Falls are the most common mechanism of injury at a majority of trauma centers these days. And due to the escalating number of comorbidities in our older population, more and more are taking some kind of anticoagulant or antiplatelet medication. And as all trauma professionals know, falling down and failure to... Read more
Published on: 2021-01-11
In my last post, I went through some of the basics of whole blood transfusion. However, the focus was more on compatibility than function. Today, I’ll review an abstract that explored functionality of that blood transfused. In theory, whole blood contains the usual array of clotting factors. It has been... Read more
Published on: 2021-01-08
What goes around comes around. Fifty plus years ago, the only transfusion product available was whole blood. Then the major blood banks discovered that more patients could be treated for specific problems if the blood were fractionated. Packed red cells then became the standard for trauma transfusion and persists to... Read more
Published on: 2021-01-07
Elderly falls have become a huge problem. There isn’t a night that goes by that we don’t admit at least two or three at our trauma center. There are at least a dozen factors that have been identified that are associated with falls, including: Medications Bone and muscle loss Underlying... Read more
Published on: 2021-01-06
Level I and II trauma centers are regularly on the receiving end of what may be termed as “futile transfers.” These are patients who have sustained unsalvageable injuries and are initially seen at a lower level center. They are then transferred upstream where they succumb shortly (0-48 hours) after arrival.... Read more
Published on: 2021-01-05
In 2015, EAST published their practice guidelines for spine clearance in the obtunded blunt trauma patient. Click here to view them. They stated that a high-quality CT scan can be used to remove (clear) the cervical collar in these patients. This avoids the use of the expensive and personnel-intensive MRI... Read more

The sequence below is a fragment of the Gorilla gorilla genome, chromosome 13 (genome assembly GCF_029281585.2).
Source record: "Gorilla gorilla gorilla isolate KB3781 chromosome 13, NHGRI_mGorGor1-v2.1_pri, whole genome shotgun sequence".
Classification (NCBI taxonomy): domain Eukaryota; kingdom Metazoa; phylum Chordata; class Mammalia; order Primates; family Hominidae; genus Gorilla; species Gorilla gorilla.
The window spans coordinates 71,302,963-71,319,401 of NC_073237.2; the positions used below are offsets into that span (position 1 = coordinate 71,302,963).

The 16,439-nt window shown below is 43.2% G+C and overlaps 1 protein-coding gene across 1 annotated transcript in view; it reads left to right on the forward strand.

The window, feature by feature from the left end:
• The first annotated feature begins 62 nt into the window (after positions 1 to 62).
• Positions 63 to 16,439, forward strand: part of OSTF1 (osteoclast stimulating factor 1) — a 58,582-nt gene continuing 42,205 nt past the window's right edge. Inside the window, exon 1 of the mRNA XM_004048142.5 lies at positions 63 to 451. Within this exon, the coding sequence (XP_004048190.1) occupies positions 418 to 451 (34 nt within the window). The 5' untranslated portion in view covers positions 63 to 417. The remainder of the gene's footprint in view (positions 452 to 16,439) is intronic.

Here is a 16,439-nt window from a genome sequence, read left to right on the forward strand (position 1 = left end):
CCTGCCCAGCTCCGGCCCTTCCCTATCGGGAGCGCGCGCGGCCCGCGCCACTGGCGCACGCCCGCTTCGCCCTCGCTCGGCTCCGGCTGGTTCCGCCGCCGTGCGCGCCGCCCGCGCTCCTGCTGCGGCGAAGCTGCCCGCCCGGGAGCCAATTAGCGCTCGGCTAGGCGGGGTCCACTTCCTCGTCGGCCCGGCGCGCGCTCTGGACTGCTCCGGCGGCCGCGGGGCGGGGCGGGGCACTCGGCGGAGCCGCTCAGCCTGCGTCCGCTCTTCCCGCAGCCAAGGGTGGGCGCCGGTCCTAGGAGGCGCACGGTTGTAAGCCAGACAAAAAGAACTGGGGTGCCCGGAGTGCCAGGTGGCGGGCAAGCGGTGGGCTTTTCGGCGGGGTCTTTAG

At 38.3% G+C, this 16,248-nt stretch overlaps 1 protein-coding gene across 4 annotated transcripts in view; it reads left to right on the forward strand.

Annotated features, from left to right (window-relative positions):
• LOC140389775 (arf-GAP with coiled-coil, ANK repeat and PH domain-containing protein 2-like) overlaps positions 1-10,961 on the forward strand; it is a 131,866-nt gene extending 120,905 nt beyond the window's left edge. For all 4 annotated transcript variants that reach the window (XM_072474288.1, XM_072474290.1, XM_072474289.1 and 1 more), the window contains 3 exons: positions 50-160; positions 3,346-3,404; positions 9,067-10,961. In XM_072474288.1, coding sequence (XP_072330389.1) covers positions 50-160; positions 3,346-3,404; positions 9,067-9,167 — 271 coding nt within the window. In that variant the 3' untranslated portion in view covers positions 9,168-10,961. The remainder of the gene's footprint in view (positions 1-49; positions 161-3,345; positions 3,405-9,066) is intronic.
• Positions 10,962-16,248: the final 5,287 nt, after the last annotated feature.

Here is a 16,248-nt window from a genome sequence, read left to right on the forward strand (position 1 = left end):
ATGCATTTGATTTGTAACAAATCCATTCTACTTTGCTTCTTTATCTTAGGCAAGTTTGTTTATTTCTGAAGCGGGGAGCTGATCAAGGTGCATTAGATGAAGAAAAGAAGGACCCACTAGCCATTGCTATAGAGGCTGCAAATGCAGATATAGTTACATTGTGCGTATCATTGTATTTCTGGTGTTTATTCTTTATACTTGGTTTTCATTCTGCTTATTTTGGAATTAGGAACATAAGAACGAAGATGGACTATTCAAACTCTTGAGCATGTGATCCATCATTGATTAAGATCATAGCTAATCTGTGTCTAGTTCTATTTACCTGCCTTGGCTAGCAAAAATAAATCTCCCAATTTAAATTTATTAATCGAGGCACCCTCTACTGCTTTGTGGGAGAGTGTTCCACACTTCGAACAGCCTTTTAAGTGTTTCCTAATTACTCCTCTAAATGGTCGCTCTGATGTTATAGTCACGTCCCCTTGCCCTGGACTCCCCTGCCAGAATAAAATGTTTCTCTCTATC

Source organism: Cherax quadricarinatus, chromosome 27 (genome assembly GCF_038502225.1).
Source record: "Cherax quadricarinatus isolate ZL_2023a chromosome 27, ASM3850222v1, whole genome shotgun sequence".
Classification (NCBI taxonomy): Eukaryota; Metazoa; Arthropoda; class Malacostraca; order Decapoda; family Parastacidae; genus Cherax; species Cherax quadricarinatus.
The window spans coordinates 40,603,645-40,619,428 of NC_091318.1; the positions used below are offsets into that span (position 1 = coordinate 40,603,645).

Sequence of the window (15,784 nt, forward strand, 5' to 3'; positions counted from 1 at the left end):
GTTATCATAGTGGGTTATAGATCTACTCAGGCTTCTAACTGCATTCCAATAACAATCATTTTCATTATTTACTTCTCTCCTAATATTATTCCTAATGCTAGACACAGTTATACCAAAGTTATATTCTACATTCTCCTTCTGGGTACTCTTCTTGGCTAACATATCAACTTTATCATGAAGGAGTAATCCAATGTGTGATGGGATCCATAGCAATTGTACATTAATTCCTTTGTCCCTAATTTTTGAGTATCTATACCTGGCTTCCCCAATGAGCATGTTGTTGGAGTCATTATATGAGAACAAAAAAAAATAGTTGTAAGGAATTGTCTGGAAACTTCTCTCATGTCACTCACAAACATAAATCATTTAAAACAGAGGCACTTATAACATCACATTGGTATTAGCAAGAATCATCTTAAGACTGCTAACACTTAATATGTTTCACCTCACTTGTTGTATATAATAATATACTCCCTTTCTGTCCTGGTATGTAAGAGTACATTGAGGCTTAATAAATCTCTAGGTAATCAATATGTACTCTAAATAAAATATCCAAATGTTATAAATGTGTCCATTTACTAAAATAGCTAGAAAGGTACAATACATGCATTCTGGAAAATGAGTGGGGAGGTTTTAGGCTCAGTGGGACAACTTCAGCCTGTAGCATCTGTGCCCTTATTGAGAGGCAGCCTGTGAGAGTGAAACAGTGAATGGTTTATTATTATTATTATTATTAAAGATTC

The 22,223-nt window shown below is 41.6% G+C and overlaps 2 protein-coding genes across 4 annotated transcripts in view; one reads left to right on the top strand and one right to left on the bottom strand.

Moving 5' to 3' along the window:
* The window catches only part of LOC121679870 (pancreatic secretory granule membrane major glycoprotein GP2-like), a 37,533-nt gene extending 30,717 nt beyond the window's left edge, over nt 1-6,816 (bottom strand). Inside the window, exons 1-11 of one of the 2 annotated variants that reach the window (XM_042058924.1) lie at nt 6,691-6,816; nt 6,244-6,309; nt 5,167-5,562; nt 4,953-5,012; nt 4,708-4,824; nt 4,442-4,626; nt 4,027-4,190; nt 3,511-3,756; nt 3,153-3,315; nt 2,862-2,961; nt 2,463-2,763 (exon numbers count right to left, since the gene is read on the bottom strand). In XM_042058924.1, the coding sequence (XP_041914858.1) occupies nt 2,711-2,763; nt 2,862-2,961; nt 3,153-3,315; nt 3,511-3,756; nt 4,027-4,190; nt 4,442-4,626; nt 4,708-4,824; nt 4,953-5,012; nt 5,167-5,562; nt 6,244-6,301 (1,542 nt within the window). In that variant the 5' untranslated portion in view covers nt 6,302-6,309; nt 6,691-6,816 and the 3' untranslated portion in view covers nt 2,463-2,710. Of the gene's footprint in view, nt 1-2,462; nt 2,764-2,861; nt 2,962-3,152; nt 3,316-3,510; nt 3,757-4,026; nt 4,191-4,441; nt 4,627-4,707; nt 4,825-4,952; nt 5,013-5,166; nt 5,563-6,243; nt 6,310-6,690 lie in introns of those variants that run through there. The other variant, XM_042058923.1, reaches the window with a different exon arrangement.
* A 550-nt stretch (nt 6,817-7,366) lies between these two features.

Published on: 2021-01-04
This abstract falls into the “interesting, but how can we use this bit of information” category. We’ve known that transfusing packed red cells raises nosocomial infection rates for at least 15 years. The group led by MetroHealth in Cleveland combined forces with the Vanderbilt trauma group to re-look at their... Read more
Published on: 2021-01-03
All right, let’s kick of this EASTfest with an abstract from one of the Eastern Association for the Surgery of Trauma multicenter studies. This one looked at outcomes after what they term “ultra-massive” resuscitation. There are a number of definitions for “massive transfusion” which I’ve discussed before. They are basically... Read more
Published on: 2021-01-02
The Eastern Association for the Surgery of Trauma annual meeting starts in just 2 weeks! Keeping to tradition, I’m going to start reviewing some of the more interesting (to me) abstracts to be presented at the meeting and sharing my thoughts with you. There are 33 regular abstracts and 17... Read more
Published on: 2021-01-01
So you’re faced with a chest tube that “someone else” inserted, and the followup chest xray shows that the last drain hole is outside the chest. What to do? Well, as I mentioned, there is very little written on this topic, just dogma. So here are some practical tips on... Read more
Published on: 2020-12-30
Yesterday I presented the problem of the malpositioned chest tube, specifically one that is not completely in the pleural space. This one is way out: So what do the doctor books say? Well, the first thing you will discover if you try to look it up is that THERE IS... Read more
Published on: 2020-12-29
It happens from time to time. Your patient has a hemothorax or pneumothorax and you insert a chest tube. Well done! But then the xray comes back: The last hole in the drain is outside the chest! What to do??? Here are the questions that need to be answered: Pull... Read more
Published on: 2020-12-28
Trauma patients tend to try to bleed to death. And trauma professionals try to stop that bleeding. They also frequently have to replace the blood products that were lost, which includes red blood cells, plasma, platelets, and more. From a red blood cell standpoint, we have a long history of... Read more
Published on: 2020-12-22